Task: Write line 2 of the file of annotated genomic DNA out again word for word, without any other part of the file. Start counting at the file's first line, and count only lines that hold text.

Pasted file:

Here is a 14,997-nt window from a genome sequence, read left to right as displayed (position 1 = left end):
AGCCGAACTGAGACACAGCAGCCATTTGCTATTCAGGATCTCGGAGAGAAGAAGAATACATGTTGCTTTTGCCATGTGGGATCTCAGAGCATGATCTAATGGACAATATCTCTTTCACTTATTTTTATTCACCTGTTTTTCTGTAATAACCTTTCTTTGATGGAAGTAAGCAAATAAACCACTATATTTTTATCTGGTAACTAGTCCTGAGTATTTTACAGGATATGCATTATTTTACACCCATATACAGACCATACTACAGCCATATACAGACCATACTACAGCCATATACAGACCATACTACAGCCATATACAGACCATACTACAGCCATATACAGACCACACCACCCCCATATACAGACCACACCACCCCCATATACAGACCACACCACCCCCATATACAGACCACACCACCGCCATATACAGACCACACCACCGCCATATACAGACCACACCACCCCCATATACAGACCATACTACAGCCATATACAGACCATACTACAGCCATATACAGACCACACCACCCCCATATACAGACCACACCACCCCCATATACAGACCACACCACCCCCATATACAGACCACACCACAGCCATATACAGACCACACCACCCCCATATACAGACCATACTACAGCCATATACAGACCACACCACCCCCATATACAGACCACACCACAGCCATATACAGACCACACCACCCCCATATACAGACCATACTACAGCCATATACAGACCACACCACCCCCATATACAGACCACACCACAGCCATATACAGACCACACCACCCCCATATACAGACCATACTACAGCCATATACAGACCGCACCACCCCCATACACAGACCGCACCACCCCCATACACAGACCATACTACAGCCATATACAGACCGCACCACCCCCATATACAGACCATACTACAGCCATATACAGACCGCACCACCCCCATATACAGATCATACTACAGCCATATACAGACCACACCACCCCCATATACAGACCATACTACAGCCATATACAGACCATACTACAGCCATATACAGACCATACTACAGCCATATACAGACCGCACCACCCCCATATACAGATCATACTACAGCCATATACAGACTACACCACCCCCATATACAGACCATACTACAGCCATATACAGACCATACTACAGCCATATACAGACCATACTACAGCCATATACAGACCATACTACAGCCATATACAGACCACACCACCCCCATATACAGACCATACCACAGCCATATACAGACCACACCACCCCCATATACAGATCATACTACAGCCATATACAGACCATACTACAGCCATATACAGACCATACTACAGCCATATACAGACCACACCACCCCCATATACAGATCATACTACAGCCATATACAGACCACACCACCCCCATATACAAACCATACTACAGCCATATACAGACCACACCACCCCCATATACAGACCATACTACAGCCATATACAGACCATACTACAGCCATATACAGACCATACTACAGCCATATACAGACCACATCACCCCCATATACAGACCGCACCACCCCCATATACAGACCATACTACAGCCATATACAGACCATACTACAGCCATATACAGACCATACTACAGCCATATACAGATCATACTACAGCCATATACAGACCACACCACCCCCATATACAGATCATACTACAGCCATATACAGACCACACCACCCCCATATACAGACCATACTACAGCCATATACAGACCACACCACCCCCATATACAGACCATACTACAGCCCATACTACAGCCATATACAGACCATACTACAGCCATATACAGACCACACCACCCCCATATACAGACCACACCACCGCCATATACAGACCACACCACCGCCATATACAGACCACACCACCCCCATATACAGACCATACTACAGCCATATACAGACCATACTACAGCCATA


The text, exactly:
AGCCGAACTGAGACACAGCAGCCATTTGCTATTCAGGATCTCGGAGAGAAGAAGAATACATGTTGCTTTTGCCATGTGGGATCTCAGAGCATGATCTAATGGACAATATCTCTTTCACTTATTTTTATTCACCTGTTTTTCTGTAATAACCTTTCTTTGATGGAAGTAAGCAAATAAACCACTATATTTTTATCTGGTAACTAGTCCTGAGTATTTTACAGGATATGCATTATTTTACACCCATATACAGACCATACTACAGCCATATACAGACCATACTACAGCCATATACAGACCATACTACAGCCATATACAGACCATACTACAGCCATATACAGACCACACCACCCCCATATACAGACCACACCACCCCCATATACAGACCACACCACCCCCATATACAGACCACACCACCGCCATATACAGACCACACCACCGCCATATACAGACCACACCACCCCCATATACAGACCATACTACAGCCATATACAGACCATACTACAGCCATATACAGACCACACCACCCCCATATACAGACCACACCACCCCCATATACAGACCACACCACCCCCATATACAGACCACACCACAGCCATATACAGACCACACCACCCCCATATACAGACCATACTACAGCCATATACAGACCACACCACCCCCATATACAGACCACACCACAGCCATATACAGACCACACCACCCCCATATACAGACCATACTACAGCCATATACAGACCACACCACCCCCATATACAGACCACACCACAGCCATATACAGACCACACCACCCCCATATACAGACCATACTACAGCCATATACAGACCGCACCACCCCCATACACAGACCGCACCACCCCCATACACAGACCATACTACAGCCATATACAGACCGCACCACCCCCATATACAGACCATACTACAGCCATATACAGACCGCACCACCCCCATATACAGATCATACTACAGCCATATACAGACCACACCACCCCCATATACAGACCATACTACAGCCATATACAGACCATACTACAGCCATATACAGACCATACTACAGCCATATACAGACCGCACCACCCCCATATACAGATCATACTACAGCCATATACAGACTACACCACCCCCATATACAGACCATACTACAGCCATATACAGACCATACTACAGCCATATACAGACCATACTACAGCCATATACAGACCATACTACAGCCATATACAGACCACACCACCCCCATATACAGACCATACCACAGCCATATACAGACCACACCACCCCCATATACAGATCATACTACAGCCATATACAGACCATACTACAGCCATATACAGACCATACTACAGCCATATACAGACCACACCACCCCCATATACAGATCATACTACAGCCATATACAGACCACACCACCCCCATATACAAACCATACTACAGCCATATACAGACCACACCACCCCCATATACAGACCATACTACAGCCATATACAGACCATACTACAGCCATATACAGACCATACTACAGCCATATACAGACCACATCACCCCCATATACAGACCGCACCACCCCCATATACAGACCATACTACAGCCATATACAGACCATACTACAGCCATATACAGACCATACTACAGCCATATACAGATCATACTACAGCCATATACAGACCACACCACCCCCATATACAGATCATACTACAGCCATATACAGACCACACCACCCCCATATACAGACCATACTACAGCCATATACAGACCACACCACCCCCATATACAGACCATACTACAGCCCATACTACAGCCATATACAGACCATACTACAGCCATATACAGACCACACCACCCCCATATACAGACCACACCACCGCCATATACAGACCACACCACCGCCATATACAGACCACACCACCCCCATATACAGACCATACTACAGCCATATACAGACCATACTACAGCCATA